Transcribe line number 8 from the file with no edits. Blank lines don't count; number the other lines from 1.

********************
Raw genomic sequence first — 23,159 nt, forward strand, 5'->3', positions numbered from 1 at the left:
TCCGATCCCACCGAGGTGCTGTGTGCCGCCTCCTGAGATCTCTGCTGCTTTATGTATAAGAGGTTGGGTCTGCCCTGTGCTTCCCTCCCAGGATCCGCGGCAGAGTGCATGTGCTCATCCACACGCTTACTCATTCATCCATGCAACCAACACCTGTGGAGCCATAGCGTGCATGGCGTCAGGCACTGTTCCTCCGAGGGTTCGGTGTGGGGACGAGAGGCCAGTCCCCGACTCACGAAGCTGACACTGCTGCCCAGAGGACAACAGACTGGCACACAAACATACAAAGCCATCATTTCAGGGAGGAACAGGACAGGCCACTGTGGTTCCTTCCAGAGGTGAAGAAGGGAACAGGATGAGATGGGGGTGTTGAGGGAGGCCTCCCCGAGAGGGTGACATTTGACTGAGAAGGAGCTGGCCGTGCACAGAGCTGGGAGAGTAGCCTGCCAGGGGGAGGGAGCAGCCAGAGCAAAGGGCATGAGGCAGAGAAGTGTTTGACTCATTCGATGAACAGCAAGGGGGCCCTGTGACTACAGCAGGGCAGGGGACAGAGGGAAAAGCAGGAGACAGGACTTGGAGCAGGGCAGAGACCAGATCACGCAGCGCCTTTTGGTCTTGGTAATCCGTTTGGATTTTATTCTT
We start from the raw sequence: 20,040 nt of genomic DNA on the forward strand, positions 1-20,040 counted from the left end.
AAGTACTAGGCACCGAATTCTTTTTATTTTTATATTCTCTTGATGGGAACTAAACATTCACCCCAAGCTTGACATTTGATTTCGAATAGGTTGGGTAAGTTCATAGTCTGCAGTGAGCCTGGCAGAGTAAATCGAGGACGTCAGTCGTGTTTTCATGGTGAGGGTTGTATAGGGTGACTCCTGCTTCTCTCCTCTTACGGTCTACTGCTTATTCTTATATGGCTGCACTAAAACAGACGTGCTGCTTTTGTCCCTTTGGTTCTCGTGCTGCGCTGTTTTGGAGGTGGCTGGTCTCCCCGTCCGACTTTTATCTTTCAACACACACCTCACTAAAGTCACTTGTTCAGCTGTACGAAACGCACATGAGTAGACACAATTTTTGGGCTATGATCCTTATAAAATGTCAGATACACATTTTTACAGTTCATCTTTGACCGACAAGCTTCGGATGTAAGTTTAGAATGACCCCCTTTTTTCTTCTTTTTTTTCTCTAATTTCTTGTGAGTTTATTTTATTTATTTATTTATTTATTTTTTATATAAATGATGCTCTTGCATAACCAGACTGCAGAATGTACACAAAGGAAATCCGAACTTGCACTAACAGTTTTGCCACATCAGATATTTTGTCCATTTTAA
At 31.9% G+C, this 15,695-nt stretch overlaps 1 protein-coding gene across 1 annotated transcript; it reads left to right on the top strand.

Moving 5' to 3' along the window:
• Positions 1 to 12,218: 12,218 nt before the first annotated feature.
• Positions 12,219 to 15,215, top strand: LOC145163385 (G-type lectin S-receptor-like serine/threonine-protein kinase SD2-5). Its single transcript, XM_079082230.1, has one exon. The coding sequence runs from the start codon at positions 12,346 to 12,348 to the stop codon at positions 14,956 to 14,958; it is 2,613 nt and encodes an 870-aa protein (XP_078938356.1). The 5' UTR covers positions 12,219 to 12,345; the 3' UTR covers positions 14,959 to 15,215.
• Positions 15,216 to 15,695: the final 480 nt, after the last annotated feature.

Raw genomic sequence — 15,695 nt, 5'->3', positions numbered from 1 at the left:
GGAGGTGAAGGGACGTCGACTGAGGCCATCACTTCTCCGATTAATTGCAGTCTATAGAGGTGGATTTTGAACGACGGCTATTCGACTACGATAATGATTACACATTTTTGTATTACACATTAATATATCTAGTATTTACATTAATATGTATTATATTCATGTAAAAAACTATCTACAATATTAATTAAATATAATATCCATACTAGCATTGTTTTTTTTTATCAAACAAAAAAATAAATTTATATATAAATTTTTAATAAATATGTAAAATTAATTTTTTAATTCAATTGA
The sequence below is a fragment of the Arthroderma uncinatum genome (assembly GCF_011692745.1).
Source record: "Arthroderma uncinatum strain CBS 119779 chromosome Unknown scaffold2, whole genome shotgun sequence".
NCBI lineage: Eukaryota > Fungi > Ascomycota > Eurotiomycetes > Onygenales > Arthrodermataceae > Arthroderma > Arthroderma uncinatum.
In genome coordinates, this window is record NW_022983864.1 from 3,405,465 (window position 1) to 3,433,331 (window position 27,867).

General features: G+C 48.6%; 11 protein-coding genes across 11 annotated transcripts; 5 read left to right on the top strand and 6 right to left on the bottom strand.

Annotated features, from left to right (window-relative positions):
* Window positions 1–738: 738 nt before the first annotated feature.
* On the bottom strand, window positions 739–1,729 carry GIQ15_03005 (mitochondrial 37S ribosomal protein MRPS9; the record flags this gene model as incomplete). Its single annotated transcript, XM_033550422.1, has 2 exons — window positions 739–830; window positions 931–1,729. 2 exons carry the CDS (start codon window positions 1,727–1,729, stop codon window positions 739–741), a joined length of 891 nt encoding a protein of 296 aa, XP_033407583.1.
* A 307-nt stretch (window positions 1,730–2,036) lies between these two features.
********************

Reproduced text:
• Positions 12,219 to 15,215, top strand: LOC145163385 (G-type lectin S-receptor-like serine/threonine-protein kinase SD2-5). Its single transcript, XM_079082230.1, has one exon. The coding sequence runs from the start codon at positions 12,346 to 12,348 to the stop codon at positions 14,956 to 14,958; it is 2,613 nt and encodes an 870-aa protein (XP_078938356.1). The 5' UTR covers positions 12,219 to 12,345; the 3' UTR covers positions 14,959 to 15,215.